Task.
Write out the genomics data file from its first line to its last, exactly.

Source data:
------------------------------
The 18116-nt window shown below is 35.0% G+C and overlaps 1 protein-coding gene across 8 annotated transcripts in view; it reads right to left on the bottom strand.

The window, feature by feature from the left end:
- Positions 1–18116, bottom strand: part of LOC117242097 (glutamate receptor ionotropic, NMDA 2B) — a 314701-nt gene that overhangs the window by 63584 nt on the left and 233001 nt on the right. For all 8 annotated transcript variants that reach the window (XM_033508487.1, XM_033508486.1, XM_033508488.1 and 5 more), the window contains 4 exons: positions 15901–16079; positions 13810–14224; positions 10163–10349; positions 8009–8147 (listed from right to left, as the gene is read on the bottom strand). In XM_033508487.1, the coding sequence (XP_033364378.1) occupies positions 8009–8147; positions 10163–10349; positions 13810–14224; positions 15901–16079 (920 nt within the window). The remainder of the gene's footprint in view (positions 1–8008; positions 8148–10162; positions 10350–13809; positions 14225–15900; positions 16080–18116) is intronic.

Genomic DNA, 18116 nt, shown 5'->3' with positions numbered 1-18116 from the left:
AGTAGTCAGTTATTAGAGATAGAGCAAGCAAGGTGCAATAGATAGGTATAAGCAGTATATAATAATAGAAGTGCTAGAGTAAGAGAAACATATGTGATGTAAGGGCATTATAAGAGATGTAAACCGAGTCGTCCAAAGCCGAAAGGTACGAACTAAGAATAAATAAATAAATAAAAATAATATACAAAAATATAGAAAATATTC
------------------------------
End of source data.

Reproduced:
The 18116-nt window shown below is 35.0% G+C and overlaps 1 protein-coding gene across 8 annotated transcripts in view; it reads right to left on the bottom strand.

The window, feature by feature from the left end:
- Positions 1–18116, bottom strand: part of LOC117242097 (glutamate receptor ionotropic, NMDA 2B) — a 314701-nt gene that overhangs the window by 63584 nt on the left and 233001 nt on the right. For all 8 annotated transcript variants that reach the window (XM_033508487.1, XM_033508486.1, XM_033508488.1 and 5 more), the window contains 4 exons: positions 15901–16079; positions 13810–14224; positions 10163–10349; positions 8009–8147 (listed from right to left, as the gene is read on the bottom strand). In XM_033508487.1, the coding sequence (XP_033364378.1) occupies positions 8009–8147; positions 10163–10349; positions 13810–14224; positions 15901–16079 (920 nt within the window). The remainder of the gene's footprint in view (positions 1–8008; positions 8148–10162; positions 10350–13809; positions 14225–15900; positions 16080–18116) is intronic.

Genomic DNA, 18116 nt, shown 5'->3' with positions numbered 1-18116 from the left:
AGTAGTCAGTTATTAGAGATAGAGCAAGCAAGGTGCAATAGATAGGTATAAGCAGTATATAATAATAGAAGTGCTAGAGTAAGAGAAACATATGTGATGTAAGGGCATTATAAGAGATGTAAACCGAGTCGTCCAAAGCCGAAAGGTACGAACTAAGAATAAATAAATAAATAAAAATAATATACAAAAATATAGAAAATATTC